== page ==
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Surgical Pathology Clinics

Towards Precision Genitourinary Pathology

Published:October 12, 2022DOI:https://doi.org/10.1016/j.path.2022.09.001
      Grading continues to play a critical role in prostate cancer (PCa) management and therapy planning. Baraban and Epstein provided an overview of recent updates and key concepts related to Gleason grading and Grade Groups and discussed both common and unusual morphologic challenges with each Gleason pattern and strategies for addressing them. Malignant cribriform lesions, including cribriform cancer and intraductal carcinoma, have emerged recently as one of the most important morphologic patterns for PCa management. Cai and Shah presented a contemporary diagnostic approach to cribriform lesions and addressed the controversies pertaining to whether intraductal carcinoma should be graded. New diagnostic tools, including MR imaging and targeted biopsies, genomic testing, and artificial intelligence-enabled diagnostic algorithms, have significantly reshaped pathologists’ roles in PCa diagnosis. Coiner and colleagues reviewed the benefits of MR imaging and targeted biopsies and recommendations for reporting such biopsies. Molecular tumor profiling has gained relevance in personalized clinical management and precision oncology treatment of localized and metastatic PCa. Akhoundova and colleagues reviewed the role of gene expression assays for genomic risk stratification to support decision algorithm regarding active surveillance or indication of intensification of therapy in localized cancer, and tumor molecular characterization by next-generation sequencing as well as by assays assessing HRD and MSI status to predict benefit from molecularly targeted therapies. Patel and colleagues summarized the recent breakthroughs in clinical artificial intelligence, especially in the deployment in the diagnosis of PCa, and laid out the prospects for a future with artificial intelligence–driven assistive solutions in genitourinary pathology.
      Regarding urothelial neoplasia, there has been continuous debate and discussion on the classification of papillary and flat neoplasia. Comperat and colleagues presented the recent reporting recommendations by GUPS on “flat and papillary urothelial neoplasia” and offered diagnostic tips for such lesions. Gandhi and colleagues highlighted the histologic characteristics of subtype histology and divergent differentiation recognized by the WHO classification, with updates on their molecular and clinical features. Aron and Zhou argued for additional modifications of the pTNM staging, including T1 and T2 substaging, for better risk stratification. Not yet used in clinical practice, the molecular classification of bladder cancer, however, has gained momentum. Guo and Czerniak emphasized the distinct molecular alterations underlying the diverse clinical behaviors of bladder cancer that have led to novel molecular classifications, and have improved diagnosis and treatment of this complex disease. They also discussed biomarkers to aid the selection of patients for immune checkpoint therapy that has changed the therapeutic landscape of bladder cancer.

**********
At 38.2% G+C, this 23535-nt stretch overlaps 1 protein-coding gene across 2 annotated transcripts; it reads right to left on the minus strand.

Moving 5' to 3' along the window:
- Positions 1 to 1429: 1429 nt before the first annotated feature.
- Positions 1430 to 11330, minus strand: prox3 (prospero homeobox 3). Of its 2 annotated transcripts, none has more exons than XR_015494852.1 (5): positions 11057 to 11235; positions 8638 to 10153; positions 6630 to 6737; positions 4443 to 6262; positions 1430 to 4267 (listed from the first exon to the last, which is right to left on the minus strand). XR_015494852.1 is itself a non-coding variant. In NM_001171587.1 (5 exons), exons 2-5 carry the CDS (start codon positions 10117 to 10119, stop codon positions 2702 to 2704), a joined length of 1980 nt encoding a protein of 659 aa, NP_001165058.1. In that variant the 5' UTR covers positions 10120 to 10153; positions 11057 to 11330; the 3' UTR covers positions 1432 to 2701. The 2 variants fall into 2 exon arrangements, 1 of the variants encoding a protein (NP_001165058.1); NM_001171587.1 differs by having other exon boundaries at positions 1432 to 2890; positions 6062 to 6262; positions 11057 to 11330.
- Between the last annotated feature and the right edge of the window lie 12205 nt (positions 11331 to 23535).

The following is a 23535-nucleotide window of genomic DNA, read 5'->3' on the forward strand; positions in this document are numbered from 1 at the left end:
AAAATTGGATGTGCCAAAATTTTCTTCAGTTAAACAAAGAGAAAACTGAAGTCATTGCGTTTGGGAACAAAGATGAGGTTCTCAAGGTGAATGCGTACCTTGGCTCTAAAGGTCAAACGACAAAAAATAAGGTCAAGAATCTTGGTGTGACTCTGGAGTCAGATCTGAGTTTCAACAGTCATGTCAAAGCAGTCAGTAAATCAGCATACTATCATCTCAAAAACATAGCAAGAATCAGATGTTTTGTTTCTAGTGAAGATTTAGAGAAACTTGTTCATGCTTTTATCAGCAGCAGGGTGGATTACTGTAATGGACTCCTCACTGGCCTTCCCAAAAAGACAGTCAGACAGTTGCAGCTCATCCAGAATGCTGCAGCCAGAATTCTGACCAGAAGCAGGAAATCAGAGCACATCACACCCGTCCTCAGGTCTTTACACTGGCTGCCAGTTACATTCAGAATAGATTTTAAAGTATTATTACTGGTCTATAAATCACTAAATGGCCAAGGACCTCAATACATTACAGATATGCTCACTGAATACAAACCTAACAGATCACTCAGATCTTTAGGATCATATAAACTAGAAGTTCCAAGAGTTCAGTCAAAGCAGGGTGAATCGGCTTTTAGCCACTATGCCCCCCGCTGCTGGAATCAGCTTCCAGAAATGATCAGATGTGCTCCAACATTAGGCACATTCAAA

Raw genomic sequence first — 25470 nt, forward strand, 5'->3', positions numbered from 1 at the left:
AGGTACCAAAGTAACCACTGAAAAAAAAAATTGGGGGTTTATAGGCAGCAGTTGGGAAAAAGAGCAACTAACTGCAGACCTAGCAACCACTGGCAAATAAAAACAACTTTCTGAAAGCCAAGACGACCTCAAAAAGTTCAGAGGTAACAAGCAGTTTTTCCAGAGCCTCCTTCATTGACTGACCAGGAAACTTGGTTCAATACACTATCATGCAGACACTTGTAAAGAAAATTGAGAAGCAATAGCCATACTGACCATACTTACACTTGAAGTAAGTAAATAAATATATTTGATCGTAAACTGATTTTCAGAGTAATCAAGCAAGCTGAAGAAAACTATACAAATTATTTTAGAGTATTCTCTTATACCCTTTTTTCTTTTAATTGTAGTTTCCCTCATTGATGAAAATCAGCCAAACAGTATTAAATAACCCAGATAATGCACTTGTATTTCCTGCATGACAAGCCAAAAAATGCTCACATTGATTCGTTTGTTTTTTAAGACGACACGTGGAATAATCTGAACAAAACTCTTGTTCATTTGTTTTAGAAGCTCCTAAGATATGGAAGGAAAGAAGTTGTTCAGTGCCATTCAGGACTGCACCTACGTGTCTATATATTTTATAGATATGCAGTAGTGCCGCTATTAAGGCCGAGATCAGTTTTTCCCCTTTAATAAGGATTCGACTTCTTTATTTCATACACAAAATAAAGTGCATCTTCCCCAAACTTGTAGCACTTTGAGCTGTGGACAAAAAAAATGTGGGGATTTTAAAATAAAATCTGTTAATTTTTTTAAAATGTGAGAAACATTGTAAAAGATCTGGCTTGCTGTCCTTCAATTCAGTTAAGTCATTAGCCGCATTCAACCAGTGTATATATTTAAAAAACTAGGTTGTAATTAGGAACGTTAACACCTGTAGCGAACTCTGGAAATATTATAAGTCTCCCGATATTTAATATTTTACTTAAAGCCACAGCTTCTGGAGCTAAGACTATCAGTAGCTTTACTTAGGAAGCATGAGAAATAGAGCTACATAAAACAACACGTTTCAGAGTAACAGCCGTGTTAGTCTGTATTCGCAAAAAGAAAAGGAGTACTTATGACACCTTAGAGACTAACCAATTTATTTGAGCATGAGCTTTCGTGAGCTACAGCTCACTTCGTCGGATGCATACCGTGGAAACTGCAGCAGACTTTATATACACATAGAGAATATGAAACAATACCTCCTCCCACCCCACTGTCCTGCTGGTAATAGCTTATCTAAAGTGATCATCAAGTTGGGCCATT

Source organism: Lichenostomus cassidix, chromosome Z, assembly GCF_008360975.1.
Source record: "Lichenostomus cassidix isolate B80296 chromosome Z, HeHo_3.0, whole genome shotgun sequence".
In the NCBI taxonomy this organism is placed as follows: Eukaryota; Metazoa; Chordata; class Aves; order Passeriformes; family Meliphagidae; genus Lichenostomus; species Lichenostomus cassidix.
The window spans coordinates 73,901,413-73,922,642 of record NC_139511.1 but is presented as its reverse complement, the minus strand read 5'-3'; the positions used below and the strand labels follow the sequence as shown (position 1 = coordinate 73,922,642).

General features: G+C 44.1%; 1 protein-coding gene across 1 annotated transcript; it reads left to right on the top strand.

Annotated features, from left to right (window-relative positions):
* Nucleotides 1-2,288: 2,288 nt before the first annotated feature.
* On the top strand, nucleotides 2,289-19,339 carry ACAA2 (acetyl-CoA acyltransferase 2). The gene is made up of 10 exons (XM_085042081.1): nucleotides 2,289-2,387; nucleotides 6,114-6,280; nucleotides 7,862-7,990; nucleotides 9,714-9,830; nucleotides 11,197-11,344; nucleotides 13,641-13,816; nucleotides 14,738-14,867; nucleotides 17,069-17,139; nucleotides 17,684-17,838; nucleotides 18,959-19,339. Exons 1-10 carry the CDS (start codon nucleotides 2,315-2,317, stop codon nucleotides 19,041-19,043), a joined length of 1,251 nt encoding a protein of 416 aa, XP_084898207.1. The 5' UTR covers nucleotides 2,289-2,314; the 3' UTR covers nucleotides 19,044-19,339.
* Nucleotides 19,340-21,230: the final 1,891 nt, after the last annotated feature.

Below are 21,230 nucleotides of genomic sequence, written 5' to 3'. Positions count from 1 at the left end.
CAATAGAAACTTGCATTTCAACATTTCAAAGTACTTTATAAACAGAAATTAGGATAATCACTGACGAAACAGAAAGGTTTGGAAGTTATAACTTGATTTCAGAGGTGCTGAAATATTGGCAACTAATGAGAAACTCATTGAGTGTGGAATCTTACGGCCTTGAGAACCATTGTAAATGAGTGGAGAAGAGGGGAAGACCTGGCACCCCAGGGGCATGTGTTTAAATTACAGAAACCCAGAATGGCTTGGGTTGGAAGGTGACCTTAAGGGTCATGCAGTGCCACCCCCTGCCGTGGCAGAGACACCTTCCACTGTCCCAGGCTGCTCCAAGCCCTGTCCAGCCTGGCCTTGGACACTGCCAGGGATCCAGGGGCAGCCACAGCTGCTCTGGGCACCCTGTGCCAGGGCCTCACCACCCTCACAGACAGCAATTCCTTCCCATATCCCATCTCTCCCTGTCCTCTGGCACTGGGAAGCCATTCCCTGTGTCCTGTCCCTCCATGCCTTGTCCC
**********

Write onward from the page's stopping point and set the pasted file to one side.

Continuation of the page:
The classification of renal neoplasia has changed significantly in the WHO classification, 5th edition, with new entities added, including several oncocytic tumors (eosinophilic, solid, and cystic renal cell carcinoma). Several tumors with distinct morphology and molecular changes, such as low-grade oncocytic tumors and eosinophilic vacuolated tumor, were also included as emerging entities. Much of the credit goes to GUPS renal neoplasia working groups, who published two position papers, one on new developments in the existing WHO kidney tumor entities and one on new and emerging kidney tumor entities. These topics were reviewed by Akgul and Williamson, and Siadat and colleagues, respectively.
      The classification and staging of testicular germ cell neoplasms have not changed significantly. However, the nuance of classification and staging that are important for clinical management may not be fully comprehended due to the infrequency of these tumors in the clinical practice. Dashora and colleagues reviewed the recent advances and potential future changes in the classification of testicular germ cell and sex cord stromal tumors, with a discussion on practical approaches to difficult diagnostic areas and pitfalls, along with utility of ancillary investigations. Al-Obaidy and colleagues summarized the current AJCC staging of the germ cell tumors, highlighted essential concepts, and provided insight into the most important parameters of testicular tumors staging.
      I am very fortunate to have assembled a panel of renowned genitourinary pathologists to review and bring to you the most recent updates, which are important for the precision and personalized management of prostate, bladder, kidney, and testis tumors. It is my hope that the changes outlined in these reviews will bring us a step closer to precision genitourinary pathology.

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